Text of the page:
It’s certainly fair to say that “Scruffs”, as it’s known to the local community of black-hooded and denim-clad longhairs, is not the biggest, grandest venue in the land. What Birmingham’s premier rock bar lacks in size and standing room however is altogether far more valuable; a consistently good sound quality, cheap enough drinks, a very warm welcome to anyone who chooses to cross its rickety wooden threshold and now, more than ever, truly fantastic live line-ups via Heretic Promotions. Tonight’s audience, at around fifty people, is not a large one, but it is a group of the most passionate and inquisitive music fans you’re likely to encounter for miles around. After all, who in their right minds would give up a quiet Wednesday evening to come and stand in a dingy underground bunker in order to have their ears completely cleaned out by two Seattle, Washington-based bands playing as loudly and as slowly as a giant snail in a megaphone? Well, these fifty-odd Brummies would and their dedication to the cause is greatly rewarded…
Liverpool doomsters Black Magician are unfortunate absentees from this evening’s cacophonous bill due to those always-wretched “unforeseen circumstances”. With the ensued luxury of a 45-minute set, local sludge titans Grimpen Mire instead blow the dusty cobwebs off their amps nice and early with a simply monstrous death-doom assault. Guitarist Jim Goad’s top end wail matches bassist Paul van Linden’s throaty growl with equal languish as the imposing pair churn out gnarled gargoylian riffage from their deeply impressive ‘A Plague Upon Your Houses’ record. Chords of fortified solitude pollute the basement as the trio first crawl through the murky gutter before racing down the drain into blackened voids surely not of this realm. Ian Davis’ drum-work isn’t the sharpest throughout three quarters of an hour of dishevelled and torturous misery, but there’s simply no fucking with Goad’s clear, chunky guitar tone and van Linden’s gigantic bass riffs. Grimpen Mire sway as a unit through the deafening noise like a gnarled old tree that refuses to be felled by even the strongest of winds and end with the skull-muddying feedback of ‘Black Mass Hallucination’.
Proving just as popular a draw, if not more so, than tonight’s headliners Samothrace, two-piece doom engine Bell Witch set up a huge array of electronics before a strangely hushed silence announces their grandiose opener ‘Bails (Of Flesh)’. The duo’s music is a mysterious time vacuum and before I know it I’m completely wrapped up in their enchantment with simply no possibility of return. Dylan Desmond’s dreadlocked mane is so long it almost touches the floor as his skilled fingertips gently navigate a complex six-stringed bass fretboard and his feet tap-dance upon an entire floor of complex pedal mechanics. Drummer Adrian Guerra’s dizzying stick-work and deathly growls eventually give way to Desmond’s medieval-esque hymns which sound as though he’s singing alone in some sixth-century monastery, chanting away to a spirit very long forgotten. Bell Witch’s style of encapsulating and solemn doom hits home somewhere between Sunn0)))’s deafening abyss and Pallbearer’s near-religious sense of hypnotic abandonment and what’s usually a very savage musical practice mutates into a beautiful art-form. ‘Beneath the Mask’ sees Desmond play a baritone symphony over his huge bass almost like some bizarre lap-steel or even keyboard piece as Guerra patiently waits his return cue. The drone of the gorgeous and closing ‘I Wait’ takes you right to the outer limits of our largely unknown universe and eventually it feels like I’m almost outside of my own body, walking ghost-like through the church pews of my very own funeral. This is truly fascinating stuff from Seattle’s sub-sonic suffocators.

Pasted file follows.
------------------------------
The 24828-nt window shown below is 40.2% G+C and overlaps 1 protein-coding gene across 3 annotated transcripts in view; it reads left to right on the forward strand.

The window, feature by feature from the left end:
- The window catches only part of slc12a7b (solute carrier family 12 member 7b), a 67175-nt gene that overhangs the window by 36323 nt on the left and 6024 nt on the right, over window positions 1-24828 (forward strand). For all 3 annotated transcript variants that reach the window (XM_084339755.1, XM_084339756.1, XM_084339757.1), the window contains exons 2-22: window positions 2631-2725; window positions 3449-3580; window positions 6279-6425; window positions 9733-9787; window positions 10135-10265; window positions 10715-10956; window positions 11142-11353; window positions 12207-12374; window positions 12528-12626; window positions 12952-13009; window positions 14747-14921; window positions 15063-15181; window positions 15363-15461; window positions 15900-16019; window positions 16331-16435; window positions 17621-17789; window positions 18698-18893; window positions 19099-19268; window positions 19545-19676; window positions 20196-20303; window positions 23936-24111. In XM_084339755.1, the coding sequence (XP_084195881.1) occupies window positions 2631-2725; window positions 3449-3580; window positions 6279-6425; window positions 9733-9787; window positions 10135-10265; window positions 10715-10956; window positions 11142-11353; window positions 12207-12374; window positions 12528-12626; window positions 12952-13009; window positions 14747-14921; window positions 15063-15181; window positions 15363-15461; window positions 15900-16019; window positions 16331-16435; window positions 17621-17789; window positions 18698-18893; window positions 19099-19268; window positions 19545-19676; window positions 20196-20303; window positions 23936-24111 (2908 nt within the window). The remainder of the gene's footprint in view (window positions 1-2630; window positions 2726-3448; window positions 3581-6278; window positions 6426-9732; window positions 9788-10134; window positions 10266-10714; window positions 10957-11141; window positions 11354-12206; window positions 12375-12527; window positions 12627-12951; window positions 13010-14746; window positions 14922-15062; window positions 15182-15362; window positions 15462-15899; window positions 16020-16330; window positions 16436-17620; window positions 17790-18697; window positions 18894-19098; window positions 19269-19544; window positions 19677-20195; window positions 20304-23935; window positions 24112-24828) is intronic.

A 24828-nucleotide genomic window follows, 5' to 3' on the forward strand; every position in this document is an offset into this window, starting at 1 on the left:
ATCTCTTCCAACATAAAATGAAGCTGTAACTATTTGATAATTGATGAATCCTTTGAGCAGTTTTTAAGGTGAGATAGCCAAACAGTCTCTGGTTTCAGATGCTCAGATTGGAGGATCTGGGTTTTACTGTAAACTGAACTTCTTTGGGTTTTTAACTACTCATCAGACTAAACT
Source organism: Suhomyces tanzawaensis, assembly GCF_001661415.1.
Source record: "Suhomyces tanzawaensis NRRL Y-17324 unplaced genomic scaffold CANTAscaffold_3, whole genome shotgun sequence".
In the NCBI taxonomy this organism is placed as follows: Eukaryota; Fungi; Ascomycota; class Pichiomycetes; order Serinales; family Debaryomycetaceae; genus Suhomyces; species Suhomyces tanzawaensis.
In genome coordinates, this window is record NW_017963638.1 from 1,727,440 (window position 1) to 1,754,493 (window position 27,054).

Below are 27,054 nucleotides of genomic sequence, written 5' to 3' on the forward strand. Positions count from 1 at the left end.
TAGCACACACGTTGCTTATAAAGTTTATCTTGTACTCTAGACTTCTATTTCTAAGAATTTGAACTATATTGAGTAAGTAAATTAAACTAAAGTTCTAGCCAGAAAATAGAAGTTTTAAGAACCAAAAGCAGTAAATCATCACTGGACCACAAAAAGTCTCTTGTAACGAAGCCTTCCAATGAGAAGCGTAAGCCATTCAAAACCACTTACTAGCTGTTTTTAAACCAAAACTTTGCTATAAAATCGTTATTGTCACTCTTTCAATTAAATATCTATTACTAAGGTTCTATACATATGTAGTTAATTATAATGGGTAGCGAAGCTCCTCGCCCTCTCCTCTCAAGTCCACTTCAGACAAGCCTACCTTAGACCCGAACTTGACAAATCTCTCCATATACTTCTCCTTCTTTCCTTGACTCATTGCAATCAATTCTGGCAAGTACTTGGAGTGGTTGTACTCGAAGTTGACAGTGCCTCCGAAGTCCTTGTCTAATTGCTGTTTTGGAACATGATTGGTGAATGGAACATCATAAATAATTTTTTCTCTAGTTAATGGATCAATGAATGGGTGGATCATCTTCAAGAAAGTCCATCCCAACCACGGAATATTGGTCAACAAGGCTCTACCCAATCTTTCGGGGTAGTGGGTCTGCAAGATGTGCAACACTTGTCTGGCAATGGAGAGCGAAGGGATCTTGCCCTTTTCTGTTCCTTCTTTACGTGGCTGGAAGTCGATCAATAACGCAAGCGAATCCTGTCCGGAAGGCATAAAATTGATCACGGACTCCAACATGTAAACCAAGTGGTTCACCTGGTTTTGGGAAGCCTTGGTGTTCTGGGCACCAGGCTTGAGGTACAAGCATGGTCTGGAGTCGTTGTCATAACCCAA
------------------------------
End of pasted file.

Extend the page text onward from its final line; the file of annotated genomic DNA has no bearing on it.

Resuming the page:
If Bell Witch were a slow gathering wispy wind, headliners Samothrace prove to be more of an oncoming storm. Their driving rock rhythms and crushing atmospherics slalom between vast valleys of noise and rocky mountain peaks of psychedelic remorse. Gigantic (and when I say “gigantic” try 20-odd minutes long!) opener ‘A Horse of Our Own’ breathes in the vast power of Year of No Light, passes it through the contemplative intelligentsia of Earth and colours it with the rich tapestries of Colour Haze before ramming it home with the type of up-in-your-face force that Acid King specialise in. The sound mix sadly is quite far from ideal and humble frontman Bryan Spinks’ vocals are so very distant that they fail to translate through the amp-wall, but his solos are evergreen and seep from the speakers like a yarn of silk from an over-productive worm. Giant drummer Joe Axler’s cymbals are so high off the floor and above his head that they’re practically sitting on Cloud City, but it’s his relentless percussion work (he pauses only to beg for someone to grab him a shot of tequila) that drives Samothrace endlessly forward. Dylan Desmond pulls double-duty tonight on his six-string bass and provides a solid, yet versatile platform for guitarist Renata Castagna’s bluesy solos on a triumphant ‘Broken Hearts’. As the four-piece close out with the feedback-swallowed ‘When We Emerged’, their melodic riffs seem to speak more to the audience than the otherwise morose tone of the earlier bands of the evening and the small crowd’s applause is as warm as Spinks’ closing well-wishes and vote of thanks.
And so the storm of volume passes over once again providing yet another evening of great music in Birmingham. The caps-lock text on Renata Castagna’s beer koozie sums it up best: “Tune down, drink up”.
Scribed by: Pete Green
Photos by: Helen Moss (www.facebook.com/OTOHPTCARTSBA)